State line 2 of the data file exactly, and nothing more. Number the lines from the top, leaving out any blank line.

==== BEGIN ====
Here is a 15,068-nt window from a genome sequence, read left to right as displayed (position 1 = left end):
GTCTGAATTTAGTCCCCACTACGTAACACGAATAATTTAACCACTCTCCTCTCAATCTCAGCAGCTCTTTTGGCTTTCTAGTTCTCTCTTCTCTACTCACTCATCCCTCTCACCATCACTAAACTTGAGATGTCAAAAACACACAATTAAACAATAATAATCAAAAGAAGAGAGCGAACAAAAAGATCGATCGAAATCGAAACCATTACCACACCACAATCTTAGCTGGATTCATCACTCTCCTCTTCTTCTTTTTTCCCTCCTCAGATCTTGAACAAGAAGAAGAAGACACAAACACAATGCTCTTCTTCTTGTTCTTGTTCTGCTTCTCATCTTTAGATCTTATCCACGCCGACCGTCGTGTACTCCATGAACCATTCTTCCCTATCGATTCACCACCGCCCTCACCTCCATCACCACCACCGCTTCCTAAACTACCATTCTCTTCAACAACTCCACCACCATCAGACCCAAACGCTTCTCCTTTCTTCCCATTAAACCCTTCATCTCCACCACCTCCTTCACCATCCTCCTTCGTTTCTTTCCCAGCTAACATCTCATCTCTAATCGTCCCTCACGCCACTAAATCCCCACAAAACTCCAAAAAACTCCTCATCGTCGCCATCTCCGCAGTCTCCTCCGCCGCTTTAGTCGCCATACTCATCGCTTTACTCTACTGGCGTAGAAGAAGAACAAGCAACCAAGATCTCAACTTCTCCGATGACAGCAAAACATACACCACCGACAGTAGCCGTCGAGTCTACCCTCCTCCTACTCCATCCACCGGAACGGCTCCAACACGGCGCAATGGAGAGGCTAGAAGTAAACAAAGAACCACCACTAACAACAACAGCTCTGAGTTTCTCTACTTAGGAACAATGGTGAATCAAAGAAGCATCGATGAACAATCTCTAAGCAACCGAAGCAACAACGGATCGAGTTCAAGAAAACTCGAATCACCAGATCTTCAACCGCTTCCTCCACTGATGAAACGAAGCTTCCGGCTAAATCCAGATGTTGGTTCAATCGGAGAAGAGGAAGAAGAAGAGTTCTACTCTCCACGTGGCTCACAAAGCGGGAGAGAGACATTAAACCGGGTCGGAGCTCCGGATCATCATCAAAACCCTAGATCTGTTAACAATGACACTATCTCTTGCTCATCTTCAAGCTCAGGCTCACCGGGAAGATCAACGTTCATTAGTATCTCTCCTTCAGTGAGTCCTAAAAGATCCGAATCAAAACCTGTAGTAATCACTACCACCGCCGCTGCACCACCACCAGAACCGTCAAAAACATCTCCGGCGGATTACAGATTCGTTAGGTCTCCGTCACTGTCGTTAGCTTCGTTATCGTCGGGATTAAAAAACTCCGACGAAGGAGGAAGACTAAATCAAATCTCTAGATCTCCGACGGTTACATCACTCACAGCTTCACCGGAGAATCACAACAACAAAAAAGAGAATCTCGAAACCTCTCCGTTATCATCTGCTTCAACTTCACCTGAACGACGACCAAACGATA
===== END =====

GTCTGAATTTAGTCCCCACTACGTAACACGAATAATTTAACCACTCTCCTCTCAATCTCAGCAGCTCTTTTGGCTTTCTAGTTCTCTCTTCTCTACTCACTCATCCCTCTCACCATCACTAAACTTGAGATGTCAAAAACACACAATTAAACAATAATAATCAAAAGAAGAGAGCGAACAAAAAGATCGATCGAAATCGAAACCATTACCACACCACAATCTTAGCTGGATTCATCACTCTCCTCTTCTTCTTTTTTCCCTCCTCAGATCTTGAACAAGAAGAAGAAGACACAAACACAATGCTCTTCTTCTTGTTCTTGTTCTGCTTCTCATCTTTAGATCTTATCCACGCCGACCGTCGTGTACTCCATGAACCATTCTTCCCTATCGATTCACCACCGCCCTCACCTCCATCACCACCACCGCTTCCTAAACTACCATTCTCTTCAACAACTCCACCACCATCAGACCCAAACGCTTCTCCTTTCTTCCCATTAAACCCTTCATCTCCACCACCTCCTTCACCATCCTCCTTCGTTTCTTTCCCAGCTAACATCTCATCTCTAATCGTCCCTCACGCCACTAAATCCCCACAAAACTCCAAAAAACTCCTCATCGTCGCCATCTCCGCAGTCTCCTCCGCCGCTTTAGTCGCCATACTCATCGCTTTACTCTACTGGCGTAGAAGAAGAACAAGCAACCAAGATCTCAACTTCTCCGATGACAGCAAAACATACACCACCGACAGTAGCCGTCGAGTCTACCCTCCTCCTACTCCATCCACCGGAACGGCTCCAACACGGCGCAATGGAGAGGCTAGAAGTAAACAAAGAACCACCACTAACAACAACAGCTCTGAGTTTCTCTACTTAGGAACAATGGTGAATCAAAGAAGCATCGATGAACAATCTCTAAGCAACCGAAGCAACAACGGATCGAGTTCAAGAAAACTCGAATCACCAGATCTTCAACCGCTTCCTCCACTGATGAAACGAAGCTTCCGGCTAAATCCAGATGTTGGTTCAATCGGAGAAGAGGAAGAAGAAGAGTTCTACTCTCCACGTGGCTCACAAAGCGGGAGAGAGACATTAAACCGGGTCGGAGCTCCGGATCATCATCAAAACCCTAGATCTGTTAACAATGACACTATCTCTTGCTCATCTTCAAGCTCAGGCTCACCGGGAAGATCAACGTTCATTAGTATCTCTCCTTCAGTGAGTCCTAAAAGATCCGAATCAAAACCTGTAGTAATCACTACCACCGCCGCTGCACCACCACCAGAACCGTCAAAAACATCTCCGGCGGATTACAGATTCGTTAGGTCTCCGTCACTGTCGTTAGCTTCGTTATCGTCGGGATTAAAAAACTCCGACGAAGGAGGAAGACTAAATCAAATCTCTAGATCTCCGACGGTTACATCACTCACAGCTTCACCGGAGAATCACAACAACAAAAAAGAGAATCTCGAAACCTCTCCGTTATCATCTGCTTCAACTTCACCTGAACGACGACCAAACGATA